Club Morino Donguri

The club offers “Yamarisu Class” (Mountain Squirrel Class) for infants and toddlers and “Uribo Class” (Boar Piglet Class) for elementary school children. The club also offers yoga classes and cooking classes for mothers, and runs an after-school course for children to support the education of children in the community.

The Morino Donguri Club currently has 29 families with children registered.

Ms. Matsuba, who is a certified kindergarten teacher and takes care of the children herself, explains the merits. “The whole town helps us raise our children,” she says. “Children are able to interact with people of various ages.”

Omori Town in Oda City is a National Important Traditional Building Preservation District, designated by the Ministry of Education. (Photo: Sankei.)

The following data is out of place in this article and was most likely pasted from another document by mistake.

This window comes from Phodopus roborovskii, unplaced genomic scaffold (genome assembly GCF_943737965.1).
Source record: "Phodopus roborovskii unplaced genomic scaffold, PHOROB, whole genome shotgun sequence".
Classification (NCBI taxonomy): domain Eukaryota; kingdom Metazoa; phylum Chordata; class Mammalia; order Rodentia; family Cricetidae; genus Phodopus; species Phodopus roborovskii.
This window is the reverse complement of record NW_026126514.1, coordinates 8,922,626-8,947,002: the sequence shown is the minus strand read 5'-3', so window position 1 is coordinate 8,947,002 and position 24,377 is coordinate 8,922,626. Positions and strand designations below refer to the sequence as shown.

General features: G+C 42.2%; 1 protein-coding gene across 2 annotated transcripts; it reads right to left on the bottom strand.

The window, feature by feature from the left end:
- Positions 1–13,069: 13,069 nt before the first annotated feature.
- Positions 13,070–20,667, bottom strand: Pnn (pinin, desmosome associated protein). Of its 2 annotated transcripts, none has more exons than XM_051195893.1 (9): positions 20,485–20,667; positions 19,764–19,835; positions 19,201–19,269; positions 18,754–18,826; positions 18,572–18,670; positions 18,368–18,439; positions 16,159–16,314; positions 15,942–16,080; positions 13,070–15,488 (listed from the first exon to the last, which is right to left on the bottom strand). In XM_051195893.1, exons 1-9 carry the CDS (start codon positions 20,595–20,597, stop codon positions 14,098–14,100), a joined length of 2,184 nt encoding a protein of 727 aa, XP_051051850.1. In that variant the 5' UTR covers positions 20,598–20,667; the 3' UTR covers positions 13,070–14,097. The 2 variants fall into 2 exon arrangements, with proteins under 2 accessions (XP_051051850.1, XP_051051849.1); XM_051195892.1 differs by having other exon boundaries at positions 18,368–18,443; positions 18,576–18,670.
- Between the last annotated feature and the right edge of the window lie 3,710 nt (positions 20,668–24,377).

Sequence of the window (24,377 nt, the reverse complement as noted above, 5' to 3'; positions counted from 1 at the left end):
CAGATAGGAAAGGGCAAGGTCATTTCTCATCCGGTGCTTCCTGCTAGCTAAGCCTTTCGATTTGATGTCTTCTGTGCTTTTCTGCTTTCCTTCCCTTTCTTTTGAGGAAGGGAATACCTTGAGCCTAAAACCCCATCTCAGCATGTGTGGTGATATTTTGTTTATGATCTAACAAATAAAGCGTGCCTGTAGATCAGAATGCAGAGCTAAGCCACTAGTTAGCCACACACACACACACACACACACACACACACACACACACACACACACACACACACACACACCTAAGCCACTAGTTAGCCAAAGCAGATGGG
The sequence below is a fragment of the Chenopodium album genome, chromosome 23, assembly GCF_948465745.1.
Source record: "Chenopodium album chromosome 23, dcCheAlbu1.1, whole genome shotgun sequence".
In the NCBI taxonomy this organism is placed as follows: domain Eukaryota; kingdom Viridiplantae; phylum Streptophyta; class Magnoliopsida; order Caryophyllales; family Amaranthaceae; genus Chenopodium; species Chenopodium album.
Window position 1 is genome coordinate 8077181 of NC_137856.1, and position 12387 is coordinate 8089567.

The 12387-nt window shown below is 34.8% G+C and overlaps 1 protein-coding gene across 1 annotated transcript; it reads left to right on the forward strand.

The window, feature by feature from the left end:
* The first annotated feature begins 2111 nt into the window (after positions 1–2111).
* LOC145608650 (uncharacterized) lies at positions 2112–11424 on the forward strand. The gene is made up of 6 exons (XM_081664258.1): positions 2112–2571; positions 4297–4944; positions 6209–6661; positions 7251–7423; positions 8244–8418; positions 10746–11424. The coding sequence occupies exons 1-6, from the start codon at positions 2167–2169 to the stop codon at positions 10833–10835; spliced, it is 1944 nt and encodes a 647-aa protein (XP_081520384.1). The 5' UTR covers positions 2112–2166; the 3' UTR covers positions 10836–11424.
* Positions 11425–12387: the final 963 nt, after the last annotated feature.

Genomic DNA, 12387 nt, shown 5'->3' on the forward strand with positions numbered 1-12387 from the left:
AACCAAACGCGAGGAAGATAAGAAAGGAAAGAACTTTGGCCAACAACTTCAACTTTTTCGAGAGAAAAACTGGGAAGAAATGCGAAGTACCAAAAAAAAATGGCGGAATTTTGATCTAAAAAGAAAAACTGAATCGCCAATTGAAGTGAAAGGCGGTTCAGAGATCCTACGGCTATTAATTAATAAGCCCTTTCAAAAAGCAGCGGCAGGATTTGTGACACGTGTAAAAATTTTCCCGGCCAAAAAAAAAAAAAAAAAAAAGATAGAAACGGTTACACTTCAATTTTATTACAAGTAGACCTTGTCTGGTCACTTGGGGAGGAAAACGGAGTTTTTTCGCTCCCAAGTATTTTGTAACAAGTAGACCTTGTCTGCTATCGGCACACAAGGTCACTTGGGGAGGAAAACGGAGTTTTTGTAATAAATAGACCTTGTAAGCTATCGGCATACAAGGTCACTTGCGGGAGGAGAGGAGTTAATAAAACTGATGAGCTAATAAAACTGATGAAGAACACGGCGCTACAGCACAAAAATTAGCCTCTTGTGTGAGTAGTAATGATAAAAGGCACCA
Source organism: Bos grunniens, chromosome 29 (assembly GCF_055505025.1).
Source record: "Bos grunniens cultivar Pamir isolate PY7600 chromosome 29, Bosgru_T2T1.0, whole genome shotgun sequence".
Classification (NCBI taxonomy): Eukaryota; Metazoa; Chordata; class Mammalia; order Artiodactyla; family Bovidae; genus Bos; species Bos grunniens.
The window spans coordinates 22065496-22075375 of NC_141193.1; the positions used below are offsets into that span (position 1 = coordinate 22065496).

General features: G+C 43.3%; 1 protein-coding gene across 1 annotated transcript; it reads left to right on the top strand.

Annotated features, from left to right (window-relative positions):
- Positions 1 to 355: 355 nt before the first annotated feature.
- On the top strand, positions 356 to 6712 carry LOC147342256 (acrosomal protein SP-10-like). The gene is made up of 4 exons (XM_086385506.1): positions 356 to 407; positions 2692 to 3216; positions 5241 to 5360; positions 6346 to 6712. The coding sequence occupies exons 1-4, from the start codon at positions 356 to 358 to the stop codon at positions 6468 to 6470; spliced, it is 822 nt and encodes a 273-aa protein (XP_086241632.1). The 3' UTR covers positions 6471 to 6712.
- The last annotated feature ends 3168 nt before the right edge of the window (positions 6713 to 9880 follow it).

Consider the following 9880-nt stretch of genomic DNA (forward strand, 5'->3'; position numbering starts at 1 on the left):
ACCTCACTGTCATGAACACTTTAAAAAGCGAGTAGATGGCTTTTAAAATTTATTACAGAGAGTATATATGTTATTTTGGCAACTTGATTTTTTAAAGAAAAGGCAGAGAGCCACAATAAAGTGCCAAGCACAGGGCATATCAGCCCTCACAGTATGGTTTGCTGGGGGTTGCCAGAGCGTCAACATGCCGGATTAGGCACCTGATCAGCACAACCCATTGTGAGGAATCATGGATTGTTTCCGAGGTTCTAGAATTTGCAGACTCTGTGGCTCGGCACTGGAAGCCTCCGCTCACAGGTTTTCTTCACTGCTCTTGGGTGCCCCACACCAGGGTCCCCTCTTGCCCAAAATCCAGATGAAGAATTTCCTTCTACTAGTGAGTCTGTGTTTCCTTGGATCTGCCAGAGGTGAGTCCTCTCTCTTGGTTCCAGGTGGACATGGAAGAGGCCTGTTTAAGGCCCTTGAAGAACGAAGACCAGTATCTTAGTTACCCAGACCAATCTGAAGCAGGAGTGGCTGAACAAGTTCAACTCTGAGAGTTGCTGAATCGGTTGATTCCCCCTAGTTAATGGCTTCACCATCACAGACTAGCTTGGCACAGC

Two-thirds of residents are U/I-Turners

Behind the increase in the number of children hides the presence of two large companies headquartered in the city. One is Iwami Ginzan Seikatsu Bunka Kenkyusho Corporation, which operates clothing and restaurants nationwide under the Iwami Ginzan Gungendo brand. The other is Nakamura Brace, a manufacturer of prostheses and appliances.

Both companies bought vacant houses in the city and provided them as residences for their employees. Of the approximately 70 people working at the Iwami Ginzan Seikatsu Bunka Kenkyusho Corporation headquarters, two-thirds are U-turn and U-turn migrants.

Kumiko Onodera, 39 and head of production management at the company, is one of them. She lived in Tokyo as a nurse, but moved to the city with her family in 2014 when her 41-year-old husband, Takuro, was transferred to work as a chef at the company’s historic folk inn,” Takyo Abeke”.

東京からIターンした小野寺久美子さんと拓郎さん夫婦。拓郎さんは竹炭窯づくりに挑戦いてて

Kumiko Onodera and her husband Takuro have turned around from Tokyo. Takuro tries his hand at making a bamboo charcoal oven.

When my child has a fever, my neighbor watches over him until I get home. Compared to the long commute to work in Tokyo, I have more time to spare. I never felt inconvenienced,” Kumiko says. She has four children, three more than when she moved to town.

From Waseda University to Omori